Window & Door welcomes in the new year with its annual Industry Pulse report, taking stock of 2018 and looking to what 2019 may have in store. But charting the trends and keeping tabs on the overall health of the market isn’t just a new years tradition. It serves as a record for our space within the building products industry. While the highly respected economists who share their insights in the economic overview, Economic Insights, can speak to much more encompassing trends and data, Window & Door complements this overall tenor with a focus in on fenestration.
This year’s survey of window and door manufacturers, dealers and suppliers revealed that the industry continues on a slightly upward trajectory. The figures on the next pages illustrate a steady market faring moderately better than the year before. Manufacturers indicate they will invest in added production capacity and plan to launch new products.
Still, even with the Great Recession getting smaller and smaller in the rearview window, fenestration professionals are cautious about the road ahead. Our survey respondents echo the concerns of the greater market, naming labor availability, rising materials costs and keeping up with demand as their biggest challenges for the coming year. On the following pages, you’ll see statistics that speak to these trends as well as commentary from the industry on where we are, where we’re headed and what we need to do to get there as an industry.
How did your staff levels change in 2018?
More than half of the total respondents to the survey added staff in 2018. Employers used online job boards as their major recruiting method in 2018. Most used major sites like Monster and Indeed, with a negligible percentage opting for trade job boards. Word of mouth was the next most successful method of finding labor, trailed by internal referral programs and recruitment/talent agencies. Job fairs and apprenticeships continue to fade as successful recruiting methods, according to survey respondents.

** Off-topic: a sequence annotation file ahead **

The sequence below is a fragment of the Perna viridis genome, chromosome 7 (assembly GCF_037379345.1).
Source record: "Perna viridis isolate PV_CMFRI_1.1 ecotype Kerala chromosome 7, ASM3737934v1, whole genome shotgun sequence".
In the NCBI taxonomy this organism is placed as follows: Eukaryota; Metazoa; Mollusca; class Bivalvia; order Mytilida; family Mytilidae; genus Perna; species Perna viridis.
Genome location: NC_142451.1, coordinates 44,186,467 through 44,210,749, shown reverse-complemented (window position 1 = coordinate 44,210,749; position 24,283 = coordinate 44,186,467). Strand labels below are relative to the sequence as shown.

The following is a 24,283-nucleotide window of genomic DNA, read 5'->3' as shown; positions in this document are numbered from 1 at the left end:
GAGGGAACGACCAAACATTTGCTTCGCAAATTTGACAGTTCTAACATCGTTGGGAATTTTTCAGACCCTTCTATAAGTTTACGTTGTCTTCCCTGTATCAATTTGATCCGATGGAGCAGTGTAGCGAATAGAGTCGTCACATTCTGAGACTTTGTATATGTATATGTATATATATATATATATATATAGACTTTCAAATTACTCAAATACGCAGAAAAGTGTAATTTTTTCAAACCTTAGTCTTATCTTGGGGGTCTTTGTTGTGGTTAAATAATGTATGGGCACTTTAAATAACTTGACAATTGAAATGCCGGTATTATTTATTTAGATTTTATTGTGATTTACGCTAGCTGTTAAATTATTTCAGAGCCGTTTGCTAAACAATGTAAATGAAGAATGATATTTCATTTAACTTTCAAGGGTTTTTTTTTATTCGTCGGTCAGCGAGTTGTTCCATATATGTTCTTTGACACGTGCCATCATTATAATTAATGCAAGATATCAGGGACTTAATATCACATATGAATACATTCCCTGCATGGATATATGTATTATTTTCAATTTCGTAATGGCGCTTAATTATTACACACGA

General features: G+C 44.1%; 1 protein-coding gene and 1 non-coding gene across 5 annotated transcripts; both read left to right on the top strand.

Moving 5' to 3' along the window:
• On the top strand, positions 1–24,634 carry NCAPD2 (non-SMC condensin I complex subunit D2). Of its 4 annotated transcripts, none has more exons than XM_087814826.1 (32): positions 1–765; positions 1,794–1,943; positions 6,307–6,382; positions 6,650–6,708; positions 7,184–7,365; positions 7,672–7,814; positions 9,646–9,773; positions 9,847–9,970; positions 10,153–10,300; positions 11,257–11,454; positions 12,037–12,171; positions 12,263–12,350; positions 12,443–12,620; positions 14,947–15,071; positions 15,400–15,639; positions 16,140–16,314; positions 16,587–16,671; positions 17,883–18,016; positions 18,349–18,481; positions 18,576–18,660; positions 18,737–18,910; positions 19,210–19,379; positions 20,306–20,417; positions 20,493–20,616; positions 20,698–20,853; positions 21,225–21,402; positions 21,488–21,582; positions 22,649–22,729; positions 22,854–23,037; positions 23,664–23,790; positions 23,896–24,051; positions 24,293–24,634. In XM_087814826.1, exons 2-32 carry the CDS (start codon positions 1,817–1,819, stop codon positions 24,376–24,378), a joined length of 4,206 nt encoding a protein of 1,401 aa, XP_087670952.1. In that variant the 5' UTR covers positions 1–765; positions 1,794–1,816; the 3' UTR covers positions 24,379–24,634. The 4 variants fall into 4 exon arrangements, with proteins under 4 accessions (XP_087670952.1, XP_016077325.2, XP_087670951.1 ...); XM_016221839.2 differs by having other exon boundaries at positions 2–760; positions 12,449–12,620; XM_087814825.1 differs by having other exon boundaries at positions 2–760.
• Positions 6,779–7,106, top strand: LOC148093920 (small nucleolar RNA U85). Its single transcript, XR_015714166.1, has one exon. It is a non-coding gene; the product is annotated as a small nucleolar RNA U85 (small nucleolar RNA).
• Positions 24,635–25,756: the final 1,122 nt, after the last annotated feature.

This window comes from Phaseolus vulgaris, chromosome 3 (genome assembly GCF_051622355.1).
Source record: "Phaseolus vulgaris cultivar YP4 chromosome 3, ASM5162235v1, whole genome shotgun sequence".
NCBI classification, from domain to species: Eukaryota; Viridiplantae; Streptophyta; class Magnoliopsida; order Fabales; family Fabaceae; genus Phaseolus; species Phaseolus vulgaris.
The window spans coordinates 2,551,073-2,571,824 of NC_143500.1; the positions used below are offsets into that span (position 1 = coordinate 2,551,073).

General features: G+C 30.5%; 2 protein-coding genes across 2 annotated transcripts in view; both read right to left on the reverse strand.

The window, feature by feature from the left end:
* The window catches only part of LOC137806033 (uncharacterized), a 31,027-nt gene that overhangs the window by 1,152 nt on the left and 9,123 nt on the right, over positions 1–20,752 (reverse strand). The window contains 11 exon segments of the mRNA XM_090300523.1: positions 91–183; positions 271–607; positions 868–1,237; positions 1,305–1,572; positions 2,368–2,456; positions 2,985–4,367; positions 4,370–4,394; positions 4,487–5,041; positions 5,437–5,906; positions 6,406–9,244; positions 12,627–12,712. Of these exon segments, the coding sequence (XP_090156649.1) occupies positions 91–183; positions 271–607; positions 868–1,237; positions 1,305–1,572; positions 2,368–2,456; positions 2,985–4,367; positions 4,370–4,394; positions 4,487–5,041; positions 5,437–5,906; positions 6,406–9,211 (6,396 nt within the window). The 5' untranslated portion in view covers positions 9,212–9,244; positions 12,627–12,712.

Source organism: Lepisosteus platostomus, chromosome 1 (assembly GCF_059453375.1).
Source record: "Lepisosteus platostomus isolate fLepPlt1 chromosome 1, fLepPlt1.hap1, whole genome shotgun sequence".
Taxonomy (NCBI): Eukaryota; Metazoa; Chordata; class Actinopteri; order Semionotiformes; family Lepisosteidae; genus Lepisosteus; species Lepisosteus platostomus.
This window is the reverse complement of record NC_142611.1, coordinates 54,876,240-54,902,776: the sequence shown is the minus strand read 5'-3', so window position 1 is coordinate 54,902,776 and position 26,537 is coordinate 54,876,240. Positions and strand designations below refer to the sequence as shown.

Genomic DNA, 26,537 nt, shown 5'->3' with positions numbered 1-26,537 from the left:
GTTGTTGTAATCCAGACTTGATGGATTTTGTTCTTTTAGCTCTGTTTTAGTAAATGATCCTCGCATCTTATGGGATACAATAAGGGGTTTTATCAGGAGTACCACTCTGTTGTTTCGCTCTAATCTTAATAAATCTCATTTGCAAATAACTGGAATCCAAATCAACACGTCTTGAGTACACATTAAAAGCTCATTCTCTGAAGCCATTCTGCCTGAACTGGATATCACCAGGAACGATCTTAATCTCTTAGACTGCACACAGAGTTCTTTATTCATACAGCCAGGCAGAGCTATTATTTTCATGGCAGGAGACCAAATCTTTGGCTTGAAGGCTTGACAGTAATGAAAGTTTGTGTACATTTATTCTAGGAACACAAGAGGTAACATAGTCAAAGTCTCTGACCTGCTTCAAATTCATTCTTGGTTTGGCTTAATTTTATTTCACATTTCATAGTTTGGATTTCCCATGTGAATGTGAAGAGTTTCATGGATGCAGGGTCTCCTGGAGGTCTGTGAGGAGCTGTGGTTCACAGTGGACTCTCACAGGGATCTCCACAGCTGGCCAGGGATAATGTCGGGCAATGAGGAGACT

Hiring in 2019?
Seventy-one percent of respondents plan to hire next year, a significant majority though a slight decrease from last year’s posting of 83 percent. Like 2018, manufacturers again demonstrated the strongest interest in adding staff, with 81 percent planning to hire, followed by dealers at 69 percent and suppliers at 65 percent. Those respondents not adding staff largely attributed the decision to a lack of need due to the company’s current capacity. Seven percent of respondents say they plan to downsize, with the majority citing underperforming workers, as well as capacity issues, lack of management and lack of training resources.
Where Jobs Are Being Added
Respondents planning to add staff reported an interest, across the industry segments, in recruiting sales personnel. Manufacturers understandably showed the most interest in adding to their manufacturing workforce. Dealer respondents interested in hiring said they were looking for installers and delivery personnel for their team. In general, industry segments said they would hire across different departments and positions, including management and marketing.
Closing the Labor Gap